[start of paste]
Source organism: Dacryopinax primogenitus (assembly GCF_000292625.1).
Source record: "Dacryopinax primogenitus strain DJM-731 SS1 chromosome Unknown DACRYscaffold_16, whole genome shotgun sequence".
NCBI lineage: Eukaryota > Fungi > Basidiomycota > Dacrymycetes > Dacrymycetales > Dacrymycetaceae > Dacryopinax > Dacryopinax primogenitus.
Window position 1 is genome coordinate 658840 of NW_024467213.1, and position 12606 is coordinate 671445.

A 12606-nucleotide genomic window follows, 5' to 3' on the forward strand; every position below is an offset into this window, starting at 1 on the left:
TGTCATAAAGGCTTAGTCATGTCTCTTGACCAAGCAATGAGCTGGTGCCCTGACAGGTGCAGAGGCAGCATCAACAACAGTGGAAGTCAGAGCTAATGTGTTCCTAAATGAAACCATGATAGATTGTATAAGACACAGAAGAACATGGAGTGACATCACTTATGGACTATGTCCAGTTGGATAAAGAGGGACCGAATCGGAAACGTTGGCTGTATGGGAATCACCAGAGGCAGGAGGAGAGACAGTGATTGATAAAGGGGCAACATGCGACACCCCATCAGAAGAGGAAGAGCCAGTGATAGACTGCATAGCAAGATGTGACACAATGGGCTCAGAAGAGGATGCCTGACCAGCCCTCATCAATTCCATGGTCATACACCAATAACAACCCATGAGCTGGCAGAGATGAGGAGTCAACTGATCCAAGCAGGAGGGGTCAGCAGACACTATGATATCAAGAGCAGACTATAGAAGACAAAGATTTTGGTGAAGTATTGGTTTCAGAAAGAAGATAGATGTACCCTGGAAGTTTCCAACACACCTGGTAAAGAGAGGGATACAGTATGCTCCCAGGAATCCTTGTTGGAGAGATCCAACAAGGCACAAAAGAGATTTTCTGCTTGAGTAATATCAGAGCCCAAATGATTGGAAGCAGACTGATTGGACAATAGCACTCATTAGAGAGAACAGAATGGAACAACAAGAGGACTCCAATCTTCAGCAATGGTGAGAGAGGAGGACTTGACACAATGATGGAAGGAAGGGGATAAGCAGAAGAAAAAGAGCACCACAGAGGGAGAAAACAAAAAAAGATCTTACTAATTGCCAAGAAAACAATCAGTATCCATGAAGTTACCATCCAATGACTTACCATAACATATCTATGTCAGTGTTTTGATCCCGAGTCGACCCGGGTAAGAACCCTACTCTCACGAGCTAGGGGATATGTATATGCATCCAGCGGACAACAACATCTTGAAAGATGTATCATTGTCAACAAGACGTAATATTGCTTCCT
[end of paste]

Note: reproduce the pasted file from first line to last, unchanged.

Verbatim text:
Source organism: Dacryopinax primogenitus (assembly GCF_000292625.1).
Source record: "Dacryopinax primogenitus strain DJM-731 SS1 chromosome Unknown DACRYscaffold_16, whole genome shotgun sequence".
NCBI lineage: Eukaryota > Fungi > Basidiomycota > Dacrymycetes > Dacrymycetales > Dacrymycetaceae > Dacryopinax > Dacryopinax primogenitus.
Window position 1 is genome coordinate 658840 of NW_024467213.1, and position 12606 is coordinate 671445.

A 12606-nucleotide genomic window follows, 5' to 3' on the forward strand; every position below is an offset into this window, starting at 1 on the left:
TGTCATAAAGGCTTAGTCATGTCTCTTGACCAAGCAATGAGCTGGTGCCCTGACAGGTGCAGAGGCAGCATCAACAACAGTGGAAGTCAGAGCTAATGTGTTCCTAAATGAAACCATGATAGATTGTATAAGACACAGAAGAACATGGAGTGACATCACTTATGGACTATGTCCAGTTGGATAAAGAGGGACCGAATCGGAAACGTTGGCTGTATGGGAATCACCAGAGGCAGGAGGAGAGACAGTGATTGATAAAGGGGCAACATGCGACACCCCATCAGAAGAGGAAGAGCCAGTGATAGACTGCATAGCAAGATGTGACACAATGGGCTCAGAAGAGGATGCCTGACCAGCCCTCATCAATTCCATGGTCATACACCAATAACAACCCATGAGCTGGCAGAGATGAGGAGTCAACTGATCCAAGCAGGAGGGGTCAGCAGACACTATGATATCAAGAGCAGACTATAGAAGACAAAGATTTTGGTGAAGTATTGGTTTCAGAAAGAAGATAGATGTACCCTGGAAGTTTCCAACACACCTGGTAAAGAGAGGGATACAGTATGCTCCCAGGAATCCTTGTTGGAGAGATCCAACAAGGCACAAAAGAGATTTTCTGCTTGAGTAATATCAGAGCCCAAATGATTGGAAGCAGACTGATTGGACAATAGCACTCATTAGAGAGAACAGAATGGAACAACAAGAGGACTCCAATCTTCAGCAATGGTGAGAGAGGAGGACTTGACACAATGATGGAAGGAAGGGGATAAGCAGAAGAAAAAGAGCACCACAGAGGGAGAAAACAAAAAAAGATCTTACTAATTGCCAAGAAAACAATCAGTATCCATGAAGTTACCATCCAATGACTTACCATAACATATCTATGTCAGTGTTTTGATCCCGAGTCGACCCGGGTAAGAACCCTACTCTCACGAGCTAGGGGATATGTATATGCATCCAGCGGACAACAACATCTTGAAAGATGTATCATTGTCAACAAGACGTAATATTGCTTCCT